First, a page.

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This stretch can help restore shoulder flexibility and relieve pain over time. When stretching, be sure to breathe deeply. Follow any special instructions from your healthcare provider or physical therapist:
Stand in a doorway. Grasp the doorjamb with the hand on the frozen side. Your arm should be bent.
With the other hand, hold the elbow on the side with the involved frozen (stiff) shoulder firmly against your body.
Standing in the same spot, rotate your body away from the doorjamb. Stop when you feel the stretch in the shoulder. At first, try to hold the stretch for 5 seconds.
Work up to doing 3 sets of this stretch, 3 times a day. Work up to holding the stretch for 30 to 60 seconds.
Note: Keep your arms as still as you can. Over time, rotate your body a little more to enhance the stretch. But be careful not to twist your back.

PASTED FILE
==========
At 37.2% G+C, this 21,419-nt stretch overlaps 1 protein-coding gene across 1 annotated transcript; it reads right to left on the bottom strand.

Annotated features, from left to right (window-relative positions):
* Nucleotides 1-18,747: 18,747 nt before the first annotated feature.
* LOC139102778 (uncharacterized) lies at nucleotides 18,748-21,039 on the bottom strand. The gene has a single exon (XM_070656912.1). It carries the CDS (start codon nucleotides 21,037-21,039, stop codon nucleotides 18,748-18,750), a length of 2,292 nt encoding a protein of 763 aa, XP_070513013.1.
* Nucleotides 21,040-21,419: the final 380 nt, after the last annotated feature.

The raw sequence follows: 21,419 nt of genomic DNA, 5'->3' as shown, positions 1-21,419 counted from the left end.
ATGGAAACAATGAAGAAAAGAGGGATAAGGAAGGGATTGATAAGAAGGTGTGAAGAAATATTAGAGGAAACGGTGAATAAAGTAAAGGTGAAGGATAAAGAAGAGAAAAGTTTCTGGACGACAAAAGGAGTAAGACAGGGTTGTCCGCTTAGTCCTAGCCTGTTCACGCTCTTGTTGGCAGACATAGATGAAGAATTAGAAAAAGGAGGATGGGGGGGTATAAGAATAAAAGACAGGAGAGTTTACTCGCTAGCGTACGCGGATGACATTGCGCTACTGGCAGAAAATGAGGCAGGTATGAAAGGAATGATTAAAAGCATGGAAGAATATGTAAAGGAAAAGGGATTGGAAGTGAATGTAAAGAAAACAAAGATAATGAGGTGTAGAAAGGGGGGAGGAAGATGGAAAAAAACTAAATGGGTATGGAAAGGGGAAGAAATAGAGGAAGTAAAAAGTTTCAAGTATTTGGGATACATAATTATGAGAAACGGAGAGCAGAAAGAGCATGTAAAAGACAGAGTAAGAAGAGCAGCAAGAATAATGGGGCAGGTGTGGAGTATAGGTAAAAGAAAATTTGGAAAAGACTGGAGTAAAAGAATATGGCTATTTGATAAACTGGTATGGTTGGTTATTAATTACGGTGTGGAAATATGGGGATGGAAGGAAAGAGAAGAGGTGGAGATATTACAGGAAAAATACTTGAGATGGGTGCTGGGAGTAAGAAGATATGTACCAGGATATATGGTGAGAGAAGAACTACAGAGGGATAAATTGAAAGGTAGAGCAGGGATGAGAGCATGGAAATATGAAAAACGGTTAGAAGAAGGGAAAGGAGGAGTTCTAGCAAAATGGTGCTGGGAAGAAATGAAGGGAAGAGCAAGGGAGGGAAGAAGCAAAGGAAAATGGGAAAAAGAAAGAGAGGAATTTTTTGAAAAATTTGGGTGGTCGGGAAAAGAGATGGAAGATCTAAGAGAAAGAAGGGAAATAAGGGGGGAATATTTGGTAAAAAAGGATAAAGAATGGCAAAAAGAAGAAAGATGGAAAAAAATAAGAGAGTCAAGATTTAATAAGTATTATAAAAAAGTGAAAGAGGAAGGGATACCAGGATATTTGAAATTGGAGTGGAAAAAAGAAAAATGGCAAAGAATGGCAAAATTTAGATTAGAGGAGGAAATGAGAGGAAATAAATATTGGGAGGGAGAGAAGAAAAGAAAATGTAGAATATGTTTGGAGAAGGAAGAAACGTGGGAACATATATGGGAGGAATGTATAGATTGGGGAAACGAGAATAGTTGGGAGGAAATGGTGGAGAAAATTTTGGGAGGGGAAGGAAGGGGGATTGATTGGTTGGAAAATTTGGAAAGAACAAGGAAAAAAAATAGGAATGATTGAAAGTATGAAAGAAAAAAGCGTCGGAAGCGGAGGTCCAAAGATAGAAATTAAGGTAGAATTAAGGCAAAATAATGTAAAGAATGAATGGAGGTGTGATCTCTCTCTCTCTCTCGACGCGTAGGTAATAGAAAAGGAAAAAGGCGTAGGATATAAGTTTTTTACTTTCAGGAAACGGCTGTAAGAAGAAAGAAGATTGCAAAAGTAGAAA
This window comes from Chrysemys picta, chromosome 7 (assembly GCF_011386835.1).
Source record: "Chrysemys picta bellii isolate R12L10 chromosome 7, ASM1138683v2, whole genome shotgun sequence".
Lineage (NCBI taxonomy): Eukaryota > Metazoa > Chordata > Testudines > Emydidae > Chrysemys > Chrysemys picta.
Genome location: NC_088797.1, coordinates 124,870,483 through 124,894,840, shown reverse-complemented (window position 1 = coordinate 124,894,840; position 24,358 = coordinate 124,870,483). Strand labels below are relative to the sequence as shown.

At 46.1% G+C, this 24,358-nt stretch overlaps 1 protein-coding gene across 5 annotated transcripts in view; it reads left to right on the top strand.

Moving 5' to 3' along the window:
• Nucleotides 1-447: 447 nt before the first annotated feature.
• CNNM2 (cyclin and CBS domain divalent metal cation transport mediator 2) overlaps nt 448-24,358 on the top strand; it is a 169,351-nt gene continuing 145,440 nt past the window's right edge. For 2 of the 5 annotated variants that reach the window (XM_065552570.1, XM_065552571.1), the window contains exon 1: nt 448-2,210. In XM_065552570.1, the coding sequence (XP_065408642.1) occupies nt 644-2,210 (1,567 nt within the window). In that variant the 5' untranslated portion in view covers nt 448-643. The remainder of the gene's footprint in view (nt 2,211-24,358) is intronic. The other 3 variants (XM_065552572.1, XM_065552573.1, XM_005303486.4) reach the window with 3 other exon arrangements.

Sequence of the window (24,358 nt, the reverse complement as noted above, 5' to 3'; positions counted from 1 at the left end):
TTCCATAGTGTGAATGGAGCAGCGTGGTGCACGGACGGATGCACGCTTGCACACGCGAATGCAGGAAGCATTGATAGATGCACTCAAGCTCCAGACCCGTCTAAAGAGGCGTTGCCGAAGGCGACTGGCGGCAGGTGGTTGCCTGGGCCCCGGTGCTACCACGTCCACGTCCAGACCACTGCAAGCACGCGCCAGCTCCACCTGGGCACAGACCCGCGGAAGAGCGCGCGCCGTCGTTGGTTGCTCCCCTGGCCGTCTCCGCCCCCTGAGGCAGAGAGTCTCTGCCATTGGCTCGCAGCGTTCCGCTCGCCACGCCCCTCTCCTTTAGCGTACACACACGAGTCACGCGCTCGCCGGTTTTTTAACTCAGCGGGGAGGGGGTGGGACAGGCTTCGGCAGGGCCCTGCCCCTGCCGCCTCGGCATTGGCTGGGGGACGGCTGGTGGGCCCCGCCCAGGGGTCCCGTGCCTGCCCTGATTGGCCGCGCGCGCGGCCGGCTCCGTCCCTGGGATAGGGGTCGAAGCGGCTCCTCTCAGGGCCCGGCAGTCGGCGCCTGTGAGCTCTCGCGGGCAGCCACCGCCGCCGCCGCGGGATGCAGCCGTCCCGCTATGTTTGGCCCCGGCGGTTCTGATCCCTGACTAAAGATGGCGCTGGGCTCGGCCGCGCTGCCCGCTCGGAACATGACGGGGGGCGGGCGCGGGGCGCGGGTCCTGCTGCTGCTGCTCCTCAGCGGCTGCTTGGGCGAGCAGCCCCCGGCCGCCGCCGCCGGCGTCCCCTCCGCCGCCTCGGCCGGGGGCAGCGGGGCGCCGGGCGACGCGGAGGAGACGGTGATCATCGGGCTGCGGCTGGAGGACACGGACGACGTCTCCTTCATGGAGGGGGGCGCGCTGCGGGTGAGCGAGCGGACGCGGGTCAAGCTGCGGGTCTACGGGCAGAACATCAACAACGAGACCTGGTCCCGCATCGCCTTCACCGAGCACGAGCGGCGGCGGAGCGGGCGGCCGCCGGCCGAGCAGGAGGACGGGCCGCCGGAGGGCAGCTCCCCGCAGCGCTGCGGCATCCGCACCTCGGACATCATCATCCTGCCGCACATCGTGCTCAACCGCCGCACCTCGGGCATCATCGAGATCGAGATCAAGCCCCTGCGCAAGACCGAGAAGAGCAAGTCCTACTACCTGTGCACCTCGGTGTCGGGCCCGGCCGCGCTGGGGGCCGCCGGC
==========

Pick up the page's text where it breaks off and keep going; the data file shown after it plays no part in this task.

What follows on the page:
Frozen shoulder is another name for adhesive capsulitis, which causes restricted movement in the shoulder. If you have frozen shoulder, this stretch may cause discomfort, especially when you first get started. A few months may pass before you achieve the results you want. But once your shoulder heals, it rarely becomes frozen again. So stick to your stretching program. If you have any questions, be sure to ask your healthcare provider.
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